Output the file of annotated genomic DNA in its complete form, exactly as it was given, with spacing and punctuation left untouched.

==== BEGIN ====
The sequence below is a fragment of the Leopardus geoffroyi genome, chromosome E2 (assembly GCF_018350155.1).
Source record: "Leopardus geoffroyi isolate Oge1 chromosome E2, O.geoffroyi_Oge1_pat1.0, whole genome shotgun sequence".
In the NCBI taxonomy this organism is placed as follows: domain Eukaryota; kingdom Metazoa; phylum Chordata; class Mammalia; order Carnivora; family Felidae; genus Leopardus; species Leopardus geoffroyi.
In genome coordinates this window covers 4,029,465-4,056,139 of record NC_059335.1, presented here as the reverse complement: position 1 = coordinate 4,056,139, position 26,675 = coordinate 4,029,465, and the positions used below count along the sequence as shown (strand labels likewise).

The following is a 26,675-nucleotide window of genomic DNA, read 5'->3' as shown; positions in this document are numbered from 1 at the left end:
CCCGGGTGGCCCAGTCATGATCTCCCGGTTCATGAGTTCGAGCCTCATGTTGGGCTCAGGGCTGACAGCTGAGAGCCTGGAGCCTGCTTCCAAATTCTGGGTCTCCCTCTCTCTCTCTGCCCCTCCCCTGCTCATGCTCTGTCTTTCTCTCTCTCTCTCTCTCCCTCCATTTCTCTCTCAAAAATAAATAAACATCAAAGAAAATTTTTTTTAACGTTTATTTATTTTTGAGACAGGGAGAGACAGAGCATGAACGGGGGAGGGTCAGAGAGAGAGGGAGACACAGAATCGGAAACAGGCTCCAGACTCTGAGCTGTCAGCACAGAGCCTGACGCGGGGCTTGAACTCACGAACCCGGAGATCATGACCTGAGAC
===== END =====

The sequence below is a fragment of the Leopardus geoffroyi genome, chromosome E2 (assembly GCF_018350155.1).
Source record: "Leopardus geoffroyi isolate Oge1 chromosome E2, O.geoffroyi_Oge1_pat1.0, whole genome shotgun sequence".
In the NCBI taxonomy this organism is placed as follows: domain Eukaryota; kingdom Metazoa; phylum Chordata; class Mammalia; order Carnivora; family Felidae; genus Leopardus; species Leopardus geoffroyi.
In genome coordinates this window covers 4,029,465-4,056,139 of record NC_059335.1, presented here as the reverse complement: position 1 = coordinate 4,056,139, position 26,675 = coordinate 4,029,465, and the positions used below count along the sequence as shown (strand labels likewise).

The following is a 26,675-nucleotide window of genomic DNA, read 5'->3' as shown; positions in this document are numbered from 1 at the left end:
CCCGGGTGGCCCAGTCATGATCTCCCGGTTCATGAGTTCGAGCCTCATGTTGGGCTCAGGGCTGACAGCTGAGAGCCTGGAGCCTGCTTCCAAATTCTGGGTCTCCCTCTCTCTCTCTGCCCCTCCCCTGCTCATGCTCTGTCTTTCTCTCTCTCTCTCTCTCCCTCCATTTCTCTCTCAAAAATAAATAAACATCAAAGAAAATTTTTTTTAACGTTTATTTATTTTTGAGACAGGGAGAGACAGAGCATGAACGGGGGAGGGTCAGAGAGAGAGGGAGACACAGAATCGGAAACAGGCTCCAGACTCTGAGCTGTCAGCACAGAGCCTGACGCGGGGCTTGAACTCACGAACCCGGAGATCATGACCTGAGAC